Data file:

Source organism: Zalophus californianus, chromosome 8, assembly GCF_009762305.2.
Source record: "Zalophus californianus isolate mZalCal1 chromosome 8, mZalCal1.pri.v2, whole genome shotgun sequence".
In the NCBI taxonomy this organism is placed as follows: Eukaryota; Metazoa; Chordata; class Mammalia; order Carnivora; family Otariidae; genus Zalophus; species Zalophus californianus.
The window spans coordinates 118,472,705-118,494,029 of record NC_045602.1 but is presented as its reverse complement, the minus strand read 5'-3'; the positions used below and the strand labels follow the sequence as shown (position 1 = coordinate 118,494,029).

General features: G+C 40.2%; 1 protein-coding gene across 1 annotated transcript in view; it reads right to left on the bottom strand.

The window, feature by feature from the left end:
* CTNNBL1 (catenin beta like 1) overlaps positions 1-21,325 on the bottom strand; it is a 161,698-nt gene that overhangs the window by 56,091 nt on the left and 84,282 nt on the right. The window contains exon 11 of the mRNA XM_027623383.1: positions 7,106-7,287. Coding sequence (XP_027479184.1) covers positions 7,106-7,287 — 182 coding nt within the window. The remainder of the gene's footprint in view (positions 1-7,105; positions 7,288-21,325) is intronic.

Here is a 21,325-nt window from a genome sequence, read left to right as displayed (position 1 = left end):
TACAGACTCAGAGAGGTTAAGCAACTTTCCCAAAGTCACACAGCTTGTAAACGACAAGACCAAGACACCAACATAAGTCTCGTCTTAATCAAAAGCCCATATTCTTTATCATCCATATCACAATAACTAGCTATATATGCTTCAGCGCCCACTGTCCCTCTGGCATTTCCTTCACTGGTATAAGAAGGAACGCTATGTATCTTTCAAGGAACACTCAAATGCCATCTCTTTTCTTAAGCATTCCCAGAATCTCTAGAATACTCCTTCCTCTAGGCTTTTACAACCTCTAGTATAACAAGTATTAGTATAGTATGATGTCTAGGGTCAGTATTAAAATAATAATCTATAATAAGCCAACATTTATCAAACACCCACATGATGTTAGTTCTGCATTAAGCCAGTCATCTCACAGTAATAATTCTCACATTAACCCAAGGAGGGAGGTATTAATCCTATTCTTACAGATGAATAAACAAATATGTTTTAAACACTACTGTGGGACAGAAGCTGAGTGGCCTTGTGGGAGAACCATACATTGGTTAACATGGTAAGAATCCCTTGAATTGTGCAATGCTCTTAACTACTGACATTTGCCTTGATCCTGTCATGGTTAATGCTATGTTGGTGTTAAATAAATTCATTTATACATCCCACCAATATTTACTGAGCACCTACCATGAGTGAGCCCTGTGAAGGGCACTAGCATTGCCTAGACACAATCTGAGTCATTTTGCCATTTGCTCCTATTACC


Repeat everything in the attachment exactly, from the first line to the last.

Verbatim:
Source organism: Zalophus californianus, chromosome 8, assembly GCF_009762305.2.
Source record: "Zalophus californianus isolate mZalCal1 chromosome 8, mZalCal1.pri.v2, whole genome shotgun sequence".
In the NCBI taxonomy this organism is placed as follows: Eukaryota; Metazoa; Chordata; class Mammalia; order Carnivora; family Otariidae; genus Zalophus; species Zalophus californianus.
The window spans coordinates 118,472,705-118,494,029 of record NC_045602.1 but is presented as its reverse complement, the minus strand read 5'-3'; the positions used below and the strand labels follow the sequence as shown (position 1 = coordinate 118,494,029).

General features: G+C 40.2%; 1 protein-coding gene across 1 annotated transcript in view; it reads right to left on the bottom strand.

The window, feature by feature from the left end:
* CTNNBL1 (catenin beta like 1) overlaps positions 1-21,325 on the bottom strand; it is a 161,698-nt gene that overhangs the window by 56,091 nt on the left and 84,282 nt on the right. The window contains exon 11 of the mRNA XM_027623383.1: positions 7,106-7,287. Coding sequence (XP_027479184.1) covers positions 7,106-7,287 — 182 coding nt within the window. The remainder of the gene's footprint in view (positions 1-7,105; positions 7,288-21,325) is intronic.

Here is a 21,325-nt window from a genome sequence, read left to right as displayed (position 1 = left end):
TACAGACTCAGAGAGGTTAAGCAACTTTCCCAAAGTCACACAGCTTGTAAACGACAAGACCAAGACACCAACATAAGTCTCGTCTTAATCAAAAGCCCATATTCTTTATCATCCATATCACAATAACTAGCTATATATGCTTCAGCGCCCACTGTCCCTCTGGCATTTCCTTCACTGGTATAAGAAGGAACGCTATGTATCTTTCAAGGAACACTCAAATGCCATCTCTTTTCTTAAGCATTCCCAGAATCTCTAGAATACTCCTTCCTCTAGGCTTTTACAACCTCTAGTATAACAAGTATTAGTATAGTATGATGTCTAGGGTCAGTATTAAAATAATAATCTATAATAAGCCAACATTTATCAAACACCCACATGATGTTAGTTCTGCATTAAGCCAGTCATCTCACAGTAATAATTCTCACATTAACCCAAGGAGGGAGGTATTAATCCTATTCTTACAGATGAATAAACAAATATGTTTTAAACACTACTGTGGGACAGAAGCTGAGTGGCCTTGTGGGAGAACCATACATTGGTTAACATGGTAAGAATCCCTTGAATTGTGCAATGCTCTTAACTACTGACATTTGCCTTGATCCTGTCATGGTTAATGCTATGTTGGTGTTAAATAAATTCATTTATACATCCCACCAATATTTACTGAGCACCTACCATGAGTGAGCCCTGTGAAGGGCACTAGCATTGCCTAGACACAATCTGAGTCATTTTGCCATTTGCTCCTATTACC